Roman Chamomile, also called English Chamomile, has been cultivated as a medicinal herb since Medieval times. This hardy, aromatic, mat-forming groundcover perennial in the daisy family produces small white flowers with large yellow solid cone centers and aromatic, fern-like foliage. Easily spreads through both reseeding and creeping roots, and can become invasive. Use it to fill in space between stones or pavers, or create a fragrant, low-maintenance “chamomile lawn” like the royals do at Buckingham Palace. Both the apple-scented flowers and stems are used fresh or dried, and steeped into a calming herbal tea sipped before beddy-bye time.
Grows 3"-6" tall
Can be invasive
Good for containers
As a companion plant, it attracts pollinators and beneficial insects; repels cabbage moths, cabbage white fly, cabbage worms, cucumber beetles, and mosquitoes; and is said to increase the fragrance and flavor of aromatic herbs such as basil, mint, oregano, rosemary, sage, and thyme.
German Chamomile has many of the same uses as Roman Chamomile, but it’s a tall, bushy annual with more, but smaller flowers. You can determine which type of Chamomile you have if you cut open the yellow center of the flower. German has hollow centers while Roman has solid ones.
As a medicinal herb, Chamomile has been used internally to treat allergies, anxiety, arthritis, asthma, colds, colic, cough, flatulence, gum disease, headache, indigestion, inflammation, insomnia, irritable bowel syndrome (IBS), menstrual cramps, morning sickness, stress, nervousness, restlessness, and stomach upset, and externally to treat burns, earache, hemorrhoids, mouth sores, skin problems, sunburns, teething pain, tired eyes, toothache, and wounds.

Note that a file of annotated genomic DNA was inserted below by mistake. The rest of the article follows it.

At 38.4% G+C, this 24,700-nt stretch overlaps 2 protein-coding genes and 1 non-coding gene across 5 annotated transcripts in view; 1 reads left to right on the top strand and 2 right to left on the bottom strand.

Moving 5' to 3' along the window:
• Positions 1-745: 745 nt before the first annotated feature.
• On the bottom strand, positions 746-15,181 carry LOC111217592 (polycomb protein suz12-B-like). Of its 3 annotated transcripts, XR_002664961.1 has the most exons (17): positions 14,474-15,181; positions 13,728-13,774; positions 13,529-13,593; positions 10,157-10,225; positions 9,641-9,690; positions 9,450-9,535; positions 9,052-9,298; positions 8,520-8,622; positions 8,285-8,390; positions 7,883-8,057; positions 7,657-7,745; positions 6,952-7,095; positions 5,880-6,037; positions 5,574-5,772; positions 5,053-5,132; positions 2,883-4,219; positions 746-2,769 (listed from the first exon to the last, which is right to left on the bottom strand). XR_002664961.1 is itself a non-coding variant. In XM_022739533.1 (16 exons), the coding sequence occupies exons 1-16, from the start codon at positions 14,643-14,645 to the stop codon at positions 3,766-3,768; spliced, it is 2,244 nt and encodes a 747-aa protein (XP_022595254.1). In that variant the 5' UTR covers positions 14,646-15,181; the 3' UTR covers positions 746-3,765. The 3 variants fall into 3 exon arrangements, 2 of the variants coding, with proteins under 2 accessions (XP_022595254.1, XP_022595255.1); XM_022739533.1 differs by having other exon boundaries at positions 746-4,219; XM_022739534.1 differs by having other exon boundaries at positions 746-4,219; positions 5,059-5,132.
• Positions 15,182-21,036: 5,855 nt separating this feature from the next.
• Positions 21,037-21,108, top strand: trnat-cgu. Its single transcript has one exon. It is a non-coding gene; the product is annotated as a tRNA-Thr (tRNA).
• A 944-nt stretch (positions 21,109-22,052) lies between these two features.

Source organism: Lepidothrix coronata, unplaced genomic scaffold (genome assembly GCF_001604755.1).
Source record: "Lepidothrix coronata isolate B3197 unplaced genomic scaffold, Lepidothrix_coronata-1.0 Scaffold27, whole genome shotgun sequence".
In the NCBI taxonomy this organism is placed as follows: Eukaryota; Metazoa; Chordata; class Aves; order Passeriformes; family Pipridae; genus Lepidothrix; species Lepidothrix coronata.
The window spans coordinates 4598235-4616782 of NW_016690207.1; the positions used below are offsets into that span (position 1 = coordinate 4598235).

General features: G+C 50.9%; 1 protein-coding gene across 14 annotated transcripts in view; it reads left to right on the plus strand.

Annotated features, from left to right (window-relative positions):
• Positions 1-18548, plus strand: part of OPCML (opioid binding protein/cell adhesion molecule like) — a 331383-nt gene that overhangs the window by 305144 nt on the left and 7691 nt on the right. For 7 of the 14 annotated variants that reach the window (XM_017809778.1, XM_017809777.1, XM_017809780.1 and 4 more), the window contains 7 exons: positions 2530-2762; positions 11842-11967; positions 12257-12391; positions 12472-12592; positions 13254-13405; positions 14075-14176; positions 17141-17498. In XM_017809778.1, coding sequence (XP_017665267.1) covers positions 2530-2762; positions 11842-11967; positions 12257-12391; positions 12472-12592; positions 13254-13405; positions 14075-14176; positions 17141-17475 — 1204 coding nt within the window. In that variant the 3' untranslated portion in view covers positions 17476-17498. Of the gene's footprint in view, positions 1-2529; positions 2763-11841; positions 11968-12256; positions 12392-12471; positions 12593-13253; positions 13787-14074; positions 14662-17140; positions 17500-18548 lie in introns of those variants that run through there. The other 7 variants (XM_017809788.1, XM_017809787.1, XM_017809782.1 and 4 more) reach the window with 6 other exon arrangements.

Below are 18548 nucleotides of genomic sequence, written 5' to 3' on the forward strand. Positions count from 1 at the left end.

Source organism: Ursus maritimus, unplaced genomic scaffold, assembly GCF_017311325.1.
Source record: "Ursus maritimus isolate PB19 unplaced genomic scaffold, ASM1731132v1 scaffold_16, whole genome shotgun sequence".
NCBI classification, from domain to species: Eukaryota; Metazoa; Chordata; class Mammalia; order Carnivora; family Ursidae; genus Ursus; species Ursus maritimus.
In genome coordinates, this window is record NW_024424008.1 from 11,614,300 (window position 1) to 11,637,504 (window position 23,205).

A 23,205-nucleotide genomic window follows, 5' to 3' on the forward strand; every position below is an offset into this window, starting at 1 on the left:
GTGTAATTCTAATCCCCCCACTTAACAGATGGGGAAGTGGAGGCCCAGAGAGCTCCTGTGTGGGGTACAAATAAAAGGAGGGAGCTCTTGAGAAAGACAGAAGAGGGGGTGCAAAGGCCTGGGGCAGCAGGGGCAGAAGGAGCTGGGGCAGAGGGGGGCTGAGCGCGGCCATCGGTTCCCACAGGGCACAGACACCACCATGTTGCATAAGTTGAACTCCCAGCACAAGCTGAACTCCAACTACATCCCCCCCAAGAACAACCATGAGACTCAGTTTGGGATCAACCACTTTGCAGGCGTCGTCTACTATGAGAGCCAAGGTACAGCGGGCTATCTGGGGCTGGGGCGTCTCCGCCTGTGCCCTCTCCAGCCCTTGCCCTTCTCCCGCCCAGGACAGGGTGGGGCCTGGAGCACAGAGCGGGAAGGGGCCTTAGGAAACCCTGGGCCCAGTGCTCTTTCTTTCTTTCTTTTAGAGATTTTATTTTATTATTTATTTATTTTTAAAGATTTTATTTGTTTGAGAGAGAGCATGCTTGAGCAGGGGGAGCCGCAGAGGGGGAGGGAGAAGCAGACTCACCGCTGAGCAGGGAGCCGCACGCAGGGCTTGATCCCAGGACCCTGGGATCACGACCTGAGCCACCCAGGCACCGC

⚠️ Medicinal properties are presented as information only, and are not a recommendation or prescription for use. Consult a medical professional before using any herb medicinally.
SEED PLANTING TIPS
- Botanical name: Chamaemelum nobile
- Life cycle: Herbaceous perennial
- Hardiness zones: 4-9
- Planting season: Spring, summer, fall
- Days to maturity: 60-65 days
- Depth to plant seeds: Lightly cover - seeds need light to germinate
- Days to germinate (sprout): 7-14 days
- Germination soil temps: 55F-70F
- Spacing between plants: 6"-9" apart
- Spacing between rows: 18"-24" apart
- # of plants per sq. ft.: Appx. 4 plants per sq. ft.
- Soil types: Sandy, loamy, silty, chalky, shallow, poor, rich, moist, well-drained
- Soil pH: 5.5-7.5
- Sun needs: Full sun, part shade
- Water needs: Low - do not overwater
- Cold stratify: No
- Frost tolerant: Yes
- Heat tolerant: No
- Drought tolerant: Yes
- Deer resistant: Yes
- Culinary use: No
- Medicinal use: Yes
Good companion plants: Basil, Bean, Broccoli, Brussels Sprouts, Cabbage, Carrot, Cauliflower, Chives, Collards, Cucumber, Fava Bean, Garlic, Hyssop, Kale, Lavender, Marigold, Mint, Mustard, Onion, Oregano, Pepper, Parsley, Rosemary, Soybean, Sage, Thyme, Squash, Tomato, Zucchini
More facts about Chamomile:
Chamomile helps combat headaches, toothaches, and earaches.
- Sometimes known as "the plant doctor", because it is thought to help the growth and health of many other plants, especially ones that produce essential oils.
Thought to increase production of those oils, making certain herbs, like mints (spearmint, sage, oregano) and basil stronger in scent and flavor.
- Can be taken as a herbal tea, two teaspoons of dried flower per cup of tea, which should be steeped for ten to fifteen minutes while covered to avoid evaporation of the volatile oils.
See Chamomile Recipes & Growing Tips on our Pinterest Board
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